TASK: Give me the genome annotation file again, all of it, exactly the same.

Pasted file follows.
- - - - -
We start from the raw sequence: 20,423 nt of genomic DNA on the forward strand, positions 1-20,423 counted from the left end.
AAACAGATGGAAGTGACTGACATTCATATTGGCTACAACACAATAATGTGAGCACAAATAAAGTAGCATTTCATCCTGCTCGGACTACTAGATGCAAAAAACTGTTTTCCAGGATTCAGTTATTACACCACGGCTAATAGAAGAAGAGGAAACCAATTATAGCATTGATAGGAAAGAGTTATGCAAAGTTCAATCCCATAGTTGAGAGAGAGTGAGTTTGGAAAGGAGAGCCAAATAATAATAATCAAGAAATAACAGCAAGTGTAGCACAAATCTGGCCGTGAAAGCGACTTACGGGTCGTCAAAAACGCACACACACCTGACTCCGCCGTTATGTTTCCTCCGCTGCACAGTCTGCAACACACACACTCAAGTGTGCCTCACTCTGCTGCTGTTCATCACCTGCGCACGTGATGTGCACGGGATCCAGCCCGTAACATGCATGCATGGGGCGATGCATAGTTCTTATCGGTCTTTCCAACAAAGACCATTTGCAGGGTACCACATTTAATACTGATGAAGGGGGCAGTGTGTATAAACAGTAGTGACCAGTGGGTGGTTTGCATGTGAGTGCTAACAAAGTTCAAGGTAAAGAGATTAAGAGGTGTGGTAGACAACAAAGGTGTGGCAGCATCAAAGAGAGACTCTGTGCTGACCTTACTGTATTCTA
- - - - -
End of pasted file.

We start from the raw sequence: 20,423 nt of genomic DNA on the forward strand, positions 1-20,423 counted from the left end.
AAACAGATGGAAGTGACTGACATTCATATTGGCTACAACACAATAATGTGAGCACAAATAAAGTAGCATTTCATCCTGCTCGGACTACTAGATGCAAAAAACTGTTTTCCAGGATTCAGTTATTACACCACGGCTAATAGAAGAAGAGGAAACCAATTATAGCATTGATAGGAAAGAGTTATGCAAAGTTCAATCCCATAGTTGAGAGAGAGTGAGTTTGGAAAGGAGAGCCAAATAATAATAATCAAGAAATAACAGCAAGTGTAGCACAAATCTGGCCGTGAAAGCGACTTACGGGTCGTCAAAAACGCACACACACCTGACTCCGCCGTTATGTTTCCTCCGCTGCACAGTCTGCAACACACACACTCAAGTGTGCCTCACTCTGCTGCTGTTCATCACCTGCGCACGTGATGTGCACGGGATCCAGCCCGTAACATGCATGCATGGGGCGATGCATAGTTCTTATCGGTCTTTCCAACAAAGACCATTTGCAGGGTACCACATTTAATACTGATGAAGGGGGCAGTGTGTATAAACAGTAGTGACCAGTGGGTGGTTTGCATGTGAGTGCTAACAAAGTTCAAGGTAAAGAGATTAAGAGGTGTGGTAGACAACAAAGGTGTGGCAGCATCAAAGAGAGACTCTGTGCTGACCTTACTGTATTCTA